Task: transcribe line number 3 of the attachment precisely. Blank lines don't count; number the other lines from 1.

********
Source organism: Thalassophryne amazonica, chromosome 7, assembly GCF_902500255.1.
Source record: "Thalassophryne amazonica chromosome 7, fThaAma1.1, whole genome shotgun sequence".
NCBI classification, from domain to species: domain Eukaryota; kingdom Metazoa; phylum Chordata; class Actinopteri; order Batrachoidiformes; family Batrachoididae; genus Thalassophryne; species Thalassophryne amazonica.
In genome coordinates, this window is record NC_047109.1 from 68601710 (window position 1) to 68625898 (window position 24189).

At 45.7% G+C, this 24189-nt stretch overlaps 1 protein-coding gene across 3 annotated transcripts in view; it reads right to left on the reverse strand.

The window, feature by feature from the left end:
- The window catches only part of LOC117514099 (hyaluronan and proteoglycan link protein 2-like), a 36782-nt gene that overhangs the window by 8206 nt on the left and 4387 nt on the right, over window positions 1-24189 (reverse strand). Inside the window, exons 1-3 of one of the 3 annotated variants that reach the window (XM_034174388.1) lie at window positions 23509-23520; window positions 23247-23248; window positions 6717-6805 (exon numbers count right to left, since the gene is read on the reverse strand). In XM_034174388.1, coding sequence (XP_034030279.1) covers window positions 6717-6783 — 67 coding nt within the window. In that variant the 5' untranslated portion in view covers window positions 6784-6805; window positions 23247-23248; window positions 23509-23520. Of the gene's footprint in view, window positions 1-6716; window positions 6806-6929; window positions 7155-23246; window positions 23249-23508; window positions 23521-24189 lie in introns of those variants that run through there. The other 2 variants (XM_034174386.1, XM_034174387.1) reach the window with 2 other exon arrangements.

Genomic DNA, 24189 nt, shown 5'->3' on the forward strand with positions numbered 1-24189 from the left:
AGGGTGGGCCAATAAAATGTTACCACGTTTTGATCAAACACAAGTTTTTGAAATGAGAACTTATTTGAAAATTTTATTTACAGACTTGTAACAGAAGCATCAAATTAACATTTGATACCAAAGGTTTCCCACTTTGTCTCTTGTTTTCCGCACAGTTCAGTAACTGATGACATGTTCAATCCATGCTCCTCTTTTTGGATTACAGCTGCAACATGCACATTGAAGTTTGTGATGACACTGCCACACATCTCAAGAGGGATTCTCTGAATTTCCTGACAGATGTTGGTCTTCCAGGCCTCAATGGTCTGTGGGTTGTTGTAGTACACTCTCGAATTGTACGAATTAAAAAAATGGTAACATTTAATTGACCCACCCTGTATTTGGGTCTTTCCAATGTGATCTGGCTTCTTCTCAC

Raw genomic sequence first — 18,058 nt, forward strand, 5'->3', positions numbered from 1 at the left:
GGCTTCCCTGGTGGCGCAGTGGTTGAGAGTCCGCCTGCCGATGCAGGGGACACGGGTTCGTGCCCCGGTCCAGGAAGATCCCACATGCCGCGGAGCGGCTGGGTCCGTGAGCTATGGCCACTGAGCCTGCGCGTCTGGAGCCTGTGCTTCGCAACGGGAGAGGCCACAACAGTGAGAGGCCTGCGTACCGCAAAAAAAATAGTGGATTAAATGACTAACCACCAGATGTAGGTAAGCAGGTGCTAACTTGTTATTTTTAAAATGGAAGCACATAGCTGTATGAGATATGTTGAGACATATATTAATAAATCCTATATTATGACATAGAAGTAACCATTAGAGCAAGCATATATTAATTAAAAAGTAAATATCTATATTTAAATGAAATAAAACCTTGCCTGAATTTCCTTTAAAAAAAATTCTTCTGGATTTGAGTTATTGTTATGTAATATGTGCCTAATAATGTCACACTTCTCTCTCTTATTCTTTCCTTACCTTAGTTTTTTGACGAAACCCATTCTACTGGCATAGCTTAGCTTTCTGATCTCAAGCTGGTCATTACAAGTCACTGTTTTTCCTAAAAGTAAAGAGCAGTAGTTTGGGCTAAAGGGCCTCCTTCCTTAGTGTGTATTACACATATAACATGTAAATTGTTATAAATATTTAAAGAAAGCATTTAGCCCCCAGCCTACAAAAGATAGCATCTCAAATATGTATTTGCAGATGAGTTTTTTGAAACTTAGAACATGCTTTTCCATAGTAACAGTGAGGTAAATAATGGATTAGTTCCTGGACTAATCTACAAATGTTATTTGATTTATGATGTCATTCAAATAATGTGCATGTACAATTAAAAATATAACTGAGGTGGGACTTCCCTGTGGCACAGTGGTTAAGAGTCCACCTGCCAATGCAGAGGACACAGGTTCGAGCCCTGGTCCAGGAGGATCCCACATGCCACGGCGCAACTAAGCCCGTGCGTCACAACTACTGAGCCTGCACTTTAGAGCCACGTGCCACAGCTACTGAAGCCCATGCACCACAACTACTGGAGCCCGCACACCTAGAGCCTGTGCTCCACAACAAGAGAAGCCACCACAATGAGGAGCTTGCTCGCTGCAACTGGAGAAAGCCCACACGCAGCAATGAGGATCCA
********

NCBI classification, from domain to species: domain Eukaryota; kingdom Metazoa; phylum Chordata; class Actinopteri; order Batrachoidiformes; family Batrachoididae; genus Thalassophryne; species Thalassophryne amazonica.